Meaning of “not” in the English Dictionary

american-english dictionary

"not" in British English

See all translations

notadverb

uk /nɒt/ us /nɑːt/

A1 used to form a negative phrase after verbs like "be", "can", "have", "will", "must", etc., usually used in the short form "n't" in speech:

He's not fat!
I won't tell her.
I can't go.
Don't you like her?
It isn't hard (= it is easy).
I'm just not interested.
He's not bad-looking (= he is fairly attractive).
He's not as tall as his father.

A1 used to give the next word or group of words a negative meaning:

I told you not to do that.
I like most vegetables but not cabbage.
"Come and play, Dad." "Not now, Jamie."
It was Yuko who said that, not Richard.

A2 used after verbs like "be afraid", "hope", "suspect", etc. in short, negative replies:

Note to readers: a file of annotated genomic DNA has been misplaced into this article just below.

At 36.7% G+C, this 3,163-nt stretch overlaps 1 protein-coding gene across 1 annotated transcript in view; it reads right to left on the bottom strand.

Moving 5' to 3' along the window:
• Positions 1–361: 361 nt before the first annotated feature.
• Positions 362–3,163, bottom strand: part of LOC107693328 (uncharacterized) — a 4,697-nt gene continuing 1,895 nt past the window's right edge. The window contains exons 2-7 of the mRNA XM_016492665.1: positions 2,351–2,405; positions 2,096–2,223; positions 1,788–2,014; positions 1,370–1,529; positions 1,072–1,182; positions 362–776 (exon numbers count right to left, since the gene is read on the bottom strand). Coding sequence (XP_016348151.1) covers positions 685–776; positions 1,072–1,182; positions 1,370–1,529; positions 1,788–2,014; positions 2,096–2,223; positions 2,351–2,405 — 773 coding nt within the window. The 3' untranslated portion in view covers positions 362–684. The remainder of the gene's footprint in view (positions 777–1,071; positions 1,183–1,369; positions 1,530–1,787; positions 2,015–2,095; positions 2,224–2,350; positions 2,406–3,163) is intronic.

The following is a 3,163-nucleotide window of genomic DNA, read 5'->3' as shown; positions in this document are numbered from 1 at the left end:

"Is he coming with us?" "I hope not."
"Are you done?" "I'm afraid not."
if not

A2 used to say what the situation will be if something does not happen:

I hope to see you there but, if not, I'll call you.
or not

A2 used to express the possibility that something might not happen:

Are you going to reply or not?
I still don't know whether she's coming or not.

humorous sometimes used at the end of a statement to show that you did not mean what you have said:

That was the best meal I've ever had - not!

More examples

Grammar

(Definition of “not” from the Cambridge Advanced Learner’s Dictionary & Thesaurus © Cambridge University Press)

"not" in American English

See all translations

used to make a word or group of words negative, or to give a word or words an opposite meaning:

Her life was not happy.
If it’s not yours, whose is it?
He’s not bad-looking (= He is attractive).
She was not only an excellent teacher but (also) a brilliant researcher (= she was both these things).
Not that I mind (= I do not mind), but why didn’t you call yesterday?
not-too-distant

Not-too-distant refers to a time in the near future or recent past:

They plan to have children in the not-too-distant future.

(Definition of “not” from the Cambridge Academic Content Dictionary © Cambridge University Press)